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I scaled a mountain.

My first one.

I really ought to learn to start small, to tackle simpler tasks. Like, say, scaling a rock-climbing wall first.

But the call of the Dolomites beckoned.

Its sweet, come-hither whisper didn’t just stir the spirit of adventure, it rocked it. In the end, conquering the 8,907-foot summit called Colac made for some of the most exhilarating and terrifying moments of my life.

In late June, I made a trip to northern Italy to take on what I’d heard and read was an awesome adventure. For no particular reason, I set my sights on Colac. The peak soars over the mountain towns of Alba and Canazei, forming one of many climbing routes that make up the famed via ferratas, better known in English as "the iron way."

The routes are systems of steel cables, stemples (metal rungs drilled into the mountain to form ladders) and suspension bridges that date to World War I, when the Dolomites were part of the Austro-Hungarian Empire.

Warring Italian and Austrian soldiers in 1915 constructed the network of ropes, cables and ladders to help get troops and supplies to the peaks and their fighting positions. Today, professional mountaineering groups maintain the intricate system.

There are countless via ferratas throughout the Dolomites and Europe, numbering well into the hundreds, each varying in degrees of difficulty, said seasoned guide and mountaineer Gianni Pais Becher.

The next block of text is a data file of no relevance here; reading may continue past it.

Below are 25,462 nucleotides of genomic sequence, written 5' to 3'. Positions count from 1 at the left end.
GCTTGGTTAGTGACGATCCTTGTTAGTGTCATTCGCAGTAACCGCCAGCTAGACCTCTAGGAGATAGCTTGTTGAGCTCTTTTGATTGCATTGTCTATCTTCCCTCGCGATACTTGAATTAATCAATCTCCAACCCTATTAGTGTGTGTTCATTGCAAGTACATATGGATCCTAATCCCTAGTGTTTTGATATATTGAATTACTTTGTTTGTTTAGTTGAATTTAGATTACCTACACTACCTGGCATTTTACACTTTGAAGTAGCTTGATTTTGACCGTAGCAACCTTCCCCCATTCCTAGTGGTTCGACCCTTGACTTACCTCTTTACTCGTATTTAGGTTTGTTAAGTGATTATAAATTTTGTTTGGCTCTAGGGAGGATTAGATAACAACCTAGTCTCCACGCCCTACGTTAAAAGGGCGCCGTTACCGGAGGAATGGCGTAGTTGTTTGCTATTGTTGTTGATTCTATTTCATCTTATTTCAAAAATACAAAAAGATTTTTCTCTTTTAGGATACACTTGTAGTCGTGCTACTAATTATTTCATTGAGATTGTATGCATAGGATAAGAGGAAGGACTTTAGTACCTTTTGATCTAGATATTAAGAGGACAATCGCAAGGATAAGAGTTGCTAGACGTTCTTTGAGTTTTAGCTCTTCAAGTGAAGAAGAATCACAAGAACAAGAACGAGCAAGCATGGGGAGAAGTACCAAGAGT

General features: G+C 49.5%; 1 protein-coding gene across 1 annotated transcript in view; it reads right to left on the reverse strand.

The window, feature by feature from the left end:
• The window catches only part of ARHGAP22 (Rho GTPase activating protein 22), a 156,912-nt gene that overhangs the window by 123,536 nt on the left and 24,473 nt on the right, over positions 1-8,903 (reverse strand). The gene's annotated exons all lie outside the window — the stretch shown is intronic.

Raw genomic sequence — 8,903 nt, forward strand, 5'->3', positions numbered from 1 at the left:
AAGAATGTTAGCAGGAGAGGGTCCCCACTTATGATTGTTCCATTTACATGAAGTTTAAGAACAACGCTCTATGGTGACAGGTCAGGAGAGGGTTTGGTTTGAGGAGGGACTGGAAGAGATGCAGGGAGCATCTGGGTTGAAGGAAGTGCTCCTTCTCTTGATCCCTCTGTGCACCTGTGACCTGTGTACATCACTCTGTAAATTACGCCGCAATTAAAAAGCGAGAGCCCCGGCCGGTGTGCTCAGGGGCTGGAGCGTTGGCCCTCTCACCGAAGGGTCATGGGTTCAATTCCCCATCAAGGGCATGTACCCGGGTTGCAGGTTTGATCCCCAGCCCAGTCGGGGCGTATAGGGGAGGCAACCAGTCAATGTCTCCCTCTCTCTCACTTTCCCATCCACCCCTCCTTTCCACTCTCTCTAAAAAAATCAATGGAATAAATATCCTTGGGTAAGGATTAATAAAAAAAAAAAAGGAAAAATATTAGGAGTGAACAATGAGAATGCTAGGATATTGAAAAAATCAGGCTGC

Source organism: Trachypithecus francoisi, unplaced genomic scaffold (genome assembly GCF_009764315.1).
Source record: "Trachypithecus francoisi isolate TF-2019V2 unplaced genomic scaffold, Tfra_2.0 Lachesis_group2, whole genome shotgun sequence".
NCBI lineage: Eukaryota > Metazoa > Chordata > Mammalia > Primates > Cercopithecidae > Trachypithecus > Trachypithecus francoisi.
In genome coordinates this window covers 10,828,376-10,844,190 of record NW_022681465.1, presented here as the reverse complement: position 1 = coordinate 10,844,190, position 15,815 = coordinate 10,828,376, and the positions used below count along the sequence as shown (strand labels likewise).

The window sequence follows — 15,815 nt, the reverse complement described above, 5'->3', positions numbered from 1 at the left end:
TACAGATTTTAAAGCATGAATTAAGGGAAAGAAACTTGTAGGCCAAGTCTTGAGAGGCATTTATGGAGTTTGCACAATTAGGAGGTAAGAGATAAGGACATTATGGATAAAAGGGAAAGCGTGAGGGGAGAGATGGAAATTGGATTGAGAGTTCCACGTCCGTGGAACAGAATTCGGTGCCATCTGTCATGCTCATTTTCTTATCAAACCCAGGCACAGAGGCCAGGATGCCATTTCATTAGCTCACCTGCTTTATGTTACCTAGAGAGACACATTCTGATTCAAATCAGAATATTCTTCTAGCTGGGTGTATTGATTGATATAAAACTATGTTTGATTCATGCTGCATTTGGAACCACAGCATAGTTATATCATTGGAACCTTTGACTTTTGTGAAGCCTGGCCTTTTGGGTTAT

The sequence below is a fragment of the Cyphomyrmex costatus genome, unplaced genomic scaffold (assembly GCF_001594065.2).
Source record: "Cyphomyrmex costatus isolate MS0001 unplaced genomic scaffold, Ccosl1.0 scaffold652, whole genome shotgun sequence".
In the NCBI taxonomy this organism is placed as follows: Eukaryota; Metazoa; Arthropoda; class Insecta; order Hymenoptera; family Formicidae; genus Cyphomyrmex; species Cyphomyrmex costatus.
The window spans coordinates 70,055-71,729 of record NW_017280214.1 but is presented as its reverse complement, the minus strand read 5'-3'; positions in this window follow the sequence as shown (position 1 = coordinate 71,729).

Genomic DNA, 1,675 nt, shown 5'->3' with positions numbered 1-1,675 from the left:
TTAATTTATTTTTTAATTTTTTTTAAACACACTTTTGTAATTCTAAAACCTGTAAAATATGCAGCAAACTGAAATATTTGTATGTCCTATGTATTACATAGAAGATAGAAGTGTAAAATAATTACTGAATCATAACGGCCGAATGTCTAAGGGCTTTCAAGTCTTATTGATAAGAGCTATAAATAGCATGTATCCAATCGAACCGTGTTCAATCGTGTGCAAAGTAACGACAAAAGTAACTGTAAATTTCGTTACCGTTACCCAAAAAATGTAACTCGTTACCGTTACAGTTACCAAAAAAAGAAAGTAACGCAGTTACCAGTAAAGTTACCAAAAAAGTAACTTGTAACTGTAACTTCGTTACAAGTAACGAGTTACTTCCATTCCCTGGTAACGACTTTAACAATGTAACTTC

While climbers can attempt the "horizontal" routes — where cable lines don’t lead climbers on steep vertical ascensions or require technical know-how — on their own, no climber should tackle a mountain without the proper safety gear, cautioned Pais Becher, who up until about five years ago worked as a Dolomite climbing guide.

For the more technical routes, he recommends hiring a guide through one of the many outfitters in the foothills of the mountains.

"And another thing. Start early in the morning. Too many climbers go about 10 or 11 in the morning. This is not a walk in the park. Around 2, that’s the usual time a storm arrives. When I was a guide, I’d usually start about 5:30 in the morning. For many ‘vacationing’ climbers that was too early," said Pais Becher, who says in his mind he’s 29, but to the rest of the world, he just celebrated his 60th birthday.

I was that "vacation climber," but a well-prepared one: equipment-wise.

What I wasn’t prepared for were portions of the trail that left me utterly exposed on the face of

a mountain — thousands of feet above ground.

In fact, at one point, I contemplated taking up residence at the base of a set of stemples.

Then it got worse.

The route winds through narrow crevasses, vertical ascents, and at times across steep, smooth slabs with lots of exposure and little to no footholds — and you’re thankful for the safety system provided by the cables.

My boyfriend and climbing buddy had more experience than I, and his words of encouragement helped guide, pull and persuade me to plod along. A guidebook suggested the hike should have taken between four and five hours. We took nine.

The ascent really isn’t for beginners, and I should have started with something much easier. But hey.

I pushed on.

And at the summit, I was rewarded. Not just with the sense of having accomplished such a feat, but also with breathtaking views of mightier mountains.

And whether it was insanity speaking or the adrenaline from the exertion, I found myself vowing to take on those very peaks for my next venture.


Stripes in 7



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